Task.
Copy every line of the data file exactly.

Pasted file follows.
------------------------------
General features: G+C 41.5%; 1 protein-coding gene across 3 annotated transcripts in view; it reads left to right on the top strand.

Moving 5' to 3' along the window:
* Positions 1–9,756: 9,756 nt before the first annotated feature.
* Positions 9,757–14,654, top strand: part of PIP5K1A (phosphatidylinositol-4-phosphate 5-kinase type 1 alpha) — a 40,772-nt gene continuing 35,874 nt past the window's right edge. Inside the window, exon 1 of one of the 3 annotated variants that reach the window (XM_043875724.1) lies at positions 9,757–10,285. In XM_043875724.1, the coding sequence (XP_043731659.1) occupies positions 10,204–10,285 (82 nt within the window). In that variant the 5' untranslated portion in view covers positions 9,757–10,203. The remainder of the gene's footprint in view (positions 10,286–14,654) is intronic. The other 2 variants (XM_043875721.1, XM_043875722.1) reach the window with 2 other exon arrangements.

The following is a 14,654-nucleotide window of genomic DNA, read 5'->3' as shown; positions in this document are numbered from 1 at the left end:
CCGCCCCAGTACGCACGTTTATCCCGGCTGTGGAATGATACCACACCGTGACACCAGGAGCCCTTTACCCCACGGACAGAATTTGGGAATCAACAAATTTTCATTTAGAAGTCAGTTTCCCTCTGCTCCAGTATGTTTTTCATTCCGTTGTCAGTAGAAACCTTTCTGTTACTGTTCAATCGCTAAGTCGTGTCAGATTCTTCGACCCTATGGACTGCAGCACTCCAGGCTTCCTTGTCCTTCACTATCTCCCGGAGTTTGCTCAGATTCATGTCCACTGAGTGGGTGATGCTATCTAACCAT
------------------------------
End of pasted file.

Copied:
General features: G+C 41.5%; 1 protein-coding gene across 3 annotated transcripts in view; it reads left to right on the top strand.

Moving 5' to 3' along the window:
* Positions 1–9,756: 9,756 nt before the first annotated feature.
* Positions 9,757–14,654, top strand: part of PIP5K1A (phosphatidylinositol-4-phosphate 5-kinase type 1 alpha) — a 40,772-nt gene continuing 35,874 nt past the window's right edge. Inside the window, exon 1 of one of the 3 annotated variants that reach the window (XM_043875724.1) lies at positions 9,757–10,285. In XM_043875724.1, the coding sequence (XP_043731659.1) occupies positions 10,204–10,285 (82 nt within the window). In that variant the 5' untranslated portion in view covers positions 9,757–10,203. The remainder of the gene's footprint in view (positions 10,286–14,654) is intronic. The other 2 variants (XM_043875721.1, XM_043875722.1) reach the window with 2 other exon arrangements.

The following is a 14,654-nucleotide window of genomic DNA, read 5'->3' as shown; positions in this document are numbered from 1 at the left end:
CCGCCCCAGTACGCACGTTTATCCCGGCTGTGGAATGATACCACACCGTGACACCAGGAGCCCTTTACCCCACGGACAGAATTTGGGAATCAACAAATTTTCATTTAGAAGTCAGTTTCCCTCTGCTCCAGTATGTTTTTCATTCCGTTGTCAGTAGAAACCTTTCTGTTACTGTTCAATCGCTAAGTCGTGTCAGATTCTTCGACCCTATGGACTGCAGCACTCCAGGCTTCCTTGTCCTTCACTATCTCCCGGAGTTTGCTCAGATTCATGTCCACTGAGTGGGTGATGCTATCTAACCAT